Why are People Worried about Medical Privacy?
"What I may see or hear in the course of the treatment or even outside of the treatment in regard to the life of men, which on no account one must spread abroad, I will keep to myself, holding such things shameful to be spoken about."
This quote from the Hippocratic Oath, which is traced back to ancient Greek medicine, shows that medical privacy is not a new idea. Physicians were expected to keep secrets, but there was little public concern because, as discussed earlier, medical care was much simpler so there was less information to worry about and few people handling it so there was little chance of the patient's privacy being breached. As discussed above, after World War II, medical care changed from simple care given by physicians to hospital-based team care. This change made medical care less personal and much more threatening. At the same time, the civil rights movement caught up to medicine.
In the 1960s and 1970s, patients started demanding a say in their medical care. Physicians were pressured to end the practice of hiding cancer and other fatal illnesses for patients. While this was a common practice, there was overwhelming evidence that patients wanted to be told about their illnesses and did better when they were told. Lying to patients about their condition also meant telling family members and sometimes others about the patient's medical condition, while withholding this information from the patient. This created tension between family members and the patient because the family members believed that had to follow the physician's advice and lie to the patient. Patients started demanding access to their medical records so they would know what was being done to them and why. The main concern was controlling care. Access to information and its control were important as they related to the care.
While there were many factors that lead to today's concerns with medical privacy, the single most important factors was acquired immunosuppression syndrome (AIDS) and its, cause human immunodeficiency virus (HIV) infection. In 1981, the first cases of AIDS were identified. It was suspected to be an infectious disease before its method of transmission was worked out. This lead to public fear of being in contact with persons with AIDS, a fear that was mixed with discrimination because AIDS started as a disease of gay men and drug addicts. There were many anecdotes about gay men being fired from their jobs or losing their apartments because they had AIDS or were feared to have AIDS. AIDS support organizations and civil liberties groups such as the ACLU starting looking harder at medical privacy and publicizing the potential consequences of having employers, landlords, and others learn about frightening medical conditions such as AIDS and cancer. It was also not unusual for persons with other serious or disabling illnesses to lose their jobs because their employers were afraid of increased health insurance costs and lower productivity.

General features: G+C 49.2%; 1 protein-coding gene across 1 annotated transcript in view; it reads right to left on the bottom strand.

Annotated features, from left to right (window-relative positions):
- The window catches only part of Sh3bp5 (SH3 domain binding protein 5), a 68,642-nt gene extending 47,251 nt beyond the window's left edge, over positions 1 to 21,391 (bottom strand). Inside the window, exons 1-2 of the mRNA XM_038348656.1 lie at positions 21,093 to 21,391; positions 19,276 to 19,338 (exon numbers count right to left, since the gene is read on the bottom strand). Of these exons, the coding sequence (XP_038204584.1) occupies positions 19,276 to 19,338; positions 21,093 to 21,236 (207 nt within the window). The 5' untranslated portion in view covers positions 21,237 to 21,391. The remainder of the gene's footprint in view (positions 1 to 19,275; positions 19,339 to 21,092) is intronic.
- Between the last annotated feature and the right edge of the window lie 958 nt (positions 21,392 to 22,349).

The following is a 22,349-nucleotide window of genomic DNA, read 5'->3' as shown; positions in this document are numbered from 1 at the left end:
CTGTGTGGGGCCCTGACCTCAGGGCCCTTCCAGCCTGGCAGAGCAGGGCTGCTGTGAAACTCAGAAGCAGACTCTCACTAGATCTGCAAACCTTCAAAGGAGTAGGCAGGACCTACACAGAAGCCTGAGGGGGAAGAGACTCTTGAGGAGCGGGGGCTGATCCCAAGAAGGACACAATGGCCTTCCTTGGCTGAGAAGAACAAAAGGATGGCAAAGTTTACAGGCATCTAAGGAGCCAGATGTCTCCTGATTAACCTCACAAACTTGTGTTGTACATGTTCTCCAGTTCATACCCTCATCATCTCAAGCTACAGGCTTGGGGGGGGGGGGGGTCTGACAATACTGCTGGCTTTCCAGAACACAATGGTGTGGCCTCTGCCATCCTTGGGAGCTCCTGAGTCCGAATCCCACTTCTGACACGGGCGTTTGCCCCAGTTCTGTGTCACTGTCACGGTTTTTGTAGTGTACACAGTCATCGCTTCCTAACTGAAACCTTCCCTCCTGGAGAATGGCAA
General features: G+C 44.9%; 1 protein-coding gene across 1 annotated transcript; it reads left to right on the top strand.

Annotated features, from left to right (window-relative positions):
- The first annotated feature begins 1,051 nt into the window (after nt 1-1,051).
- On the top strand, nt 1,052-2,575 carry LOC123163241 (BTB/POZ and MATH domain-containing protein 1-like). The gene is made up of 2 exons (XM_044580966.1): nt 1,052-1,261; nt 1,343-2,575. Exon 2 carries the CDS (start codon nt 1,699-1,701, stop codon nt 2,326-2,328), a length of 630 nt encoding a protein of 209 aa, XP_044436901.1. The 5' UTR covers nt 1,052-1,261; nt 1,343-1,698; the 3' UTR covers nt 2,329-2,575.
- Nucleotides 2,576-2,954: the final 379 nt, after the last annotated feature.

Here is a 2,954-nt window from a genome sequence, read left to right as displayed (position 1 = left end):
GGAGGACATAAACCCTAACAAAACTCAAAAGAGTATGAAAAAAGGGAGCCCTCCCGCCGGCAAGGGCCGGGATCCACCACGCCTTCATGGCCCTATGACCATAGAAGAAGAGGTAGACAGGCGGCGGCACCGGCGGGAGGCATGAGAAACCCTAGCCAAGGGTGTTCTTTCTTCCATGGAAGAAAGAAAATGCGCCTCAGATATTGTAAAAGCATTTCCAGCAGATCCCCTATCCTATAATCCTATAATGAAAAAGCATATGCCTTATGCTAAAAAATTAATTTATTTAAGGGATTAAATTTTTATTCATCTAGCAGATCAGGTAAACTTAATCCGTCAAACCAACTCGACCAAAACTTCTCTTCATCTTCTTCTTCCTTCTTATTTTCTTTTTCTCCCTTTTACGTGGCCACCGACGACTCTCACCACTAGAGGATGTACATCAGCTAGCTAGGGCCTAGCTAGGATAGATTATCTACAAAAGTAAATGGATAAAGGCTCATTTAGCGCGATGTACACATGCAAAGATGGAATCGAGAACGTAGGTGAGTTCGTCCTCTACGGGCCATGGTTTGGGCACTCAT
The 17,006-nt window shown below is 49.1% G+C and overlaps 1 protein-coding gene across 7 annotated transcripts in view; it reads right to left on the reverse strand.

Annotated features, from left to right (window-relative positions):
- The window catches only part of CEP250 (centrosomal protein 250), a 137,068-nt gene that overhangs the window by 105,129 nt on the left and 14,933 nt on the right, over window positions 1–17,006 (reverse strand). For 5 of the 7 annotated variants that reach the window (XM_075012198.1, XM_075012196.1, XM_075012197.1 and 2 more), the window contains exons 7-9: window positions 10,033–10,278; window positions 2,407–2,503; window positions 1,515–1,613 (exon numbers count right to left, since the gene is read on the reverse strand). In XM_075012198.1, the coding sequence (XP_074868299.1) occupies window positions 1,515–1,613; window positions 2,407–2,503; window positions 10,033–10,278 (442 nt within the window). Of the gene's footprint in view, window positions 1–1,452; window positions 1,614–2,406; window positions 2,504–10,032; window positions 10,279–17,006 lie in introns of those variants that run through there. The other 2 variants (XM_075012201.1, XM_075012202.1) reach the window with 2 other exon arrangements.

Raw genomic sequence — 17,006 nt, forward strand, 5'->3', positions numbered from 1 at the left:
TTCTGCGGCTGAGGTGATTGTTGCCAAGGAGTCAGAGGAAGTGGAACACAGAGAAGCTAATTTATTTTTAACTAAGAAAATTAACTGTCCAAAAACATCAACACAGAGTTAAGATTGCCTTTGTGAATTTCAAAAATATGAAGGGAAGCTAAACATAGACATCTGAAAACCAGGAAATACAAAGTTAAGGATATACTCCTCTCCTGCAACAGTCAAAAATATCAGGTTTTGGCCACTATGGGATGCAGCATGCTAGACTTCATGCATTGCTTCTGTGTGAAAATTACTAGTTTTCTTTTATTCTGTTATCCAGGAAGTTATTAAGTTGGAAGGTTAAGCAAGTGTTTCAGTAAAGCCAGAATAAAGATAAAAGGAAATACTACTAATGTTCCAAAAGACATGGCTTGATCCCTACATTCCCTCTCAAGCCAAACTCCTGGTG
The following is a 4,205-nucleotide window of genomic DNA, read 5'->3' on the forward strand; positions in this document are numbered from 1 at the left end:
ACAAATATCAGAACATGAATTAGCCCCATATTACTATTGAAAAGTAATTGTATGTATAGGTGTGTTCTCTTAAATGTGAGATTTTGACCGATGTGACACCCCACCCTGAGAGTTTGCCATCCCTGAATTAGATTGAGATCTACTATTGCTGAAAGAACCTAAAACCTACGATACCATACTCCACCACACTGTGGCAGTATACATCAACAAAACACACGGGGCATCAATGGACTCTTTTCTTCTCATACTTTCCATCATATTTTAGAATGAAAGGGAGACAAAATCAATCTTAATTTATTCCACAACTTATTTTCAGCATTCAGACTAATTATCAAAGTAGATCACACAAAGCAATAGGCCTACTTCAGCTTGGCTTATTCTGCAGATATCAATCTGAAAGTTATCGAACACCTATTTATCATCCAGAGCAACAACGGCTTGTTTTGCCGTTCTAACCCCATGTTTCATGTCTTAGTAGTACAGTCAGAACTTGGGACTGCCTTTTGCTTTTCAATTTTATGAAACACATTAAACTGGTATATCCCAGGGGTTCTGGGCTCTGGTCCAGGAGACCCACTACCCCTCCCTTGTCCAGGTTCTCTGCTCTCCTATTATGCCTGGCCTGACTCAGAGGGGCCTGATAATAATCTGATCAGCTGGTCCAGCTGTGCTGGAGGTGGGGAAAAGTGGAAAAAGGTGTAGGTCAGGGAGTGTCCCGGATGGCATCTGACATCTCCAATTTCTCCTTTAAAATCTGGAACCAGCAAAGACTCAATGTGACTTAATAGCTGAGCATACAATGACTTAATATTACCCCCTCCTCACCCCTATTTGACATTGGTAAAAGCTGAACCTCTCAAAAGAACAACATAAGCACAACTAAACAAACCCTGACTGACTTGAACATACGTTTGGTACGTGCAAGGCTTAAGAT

AIDS advocacy groups pushed the issue of medical privacy beyond concerns with the unauthorized release of private medical information. The issue because preventing the discovery of a patient's HIV status, and, if the patient knew he was HIV positive, keeping the information out the patient's medical records and even keeping the information from the patient's physician. As discussed in the section on Public Health, this had a profound effect on public health practice and research. Medical privacy soon became a general patient's rights issue and not just a concern for persons with AIDS. The fear was discrimination in the workplace and the loss of health insurance. Workplace discrimination was a real problem related to medical privacy and lead to the passage of the Americans with Disabilities Act, which is discussed later in this section. Although fears about having losing one's medical insurance were used to drive medical privacy laws, insurability is not really a privacy issue.
People with individual, as opposed to group, medical insurance policies often lose their insurance if they develop a chronic disease. People with chronic diseases who are uninsured, or whose employers quit offering group medical insurance, have a lot of trouble finding coverage, and when they do it is very expensive. Until fairly recently, persons with chronic illness who were covered by group insurance could have coverage for their illness excluded from coverage if they changed employers. Many people saw this as a privacy problem that could be solved if they just had stronger privacy laws to protect medical information.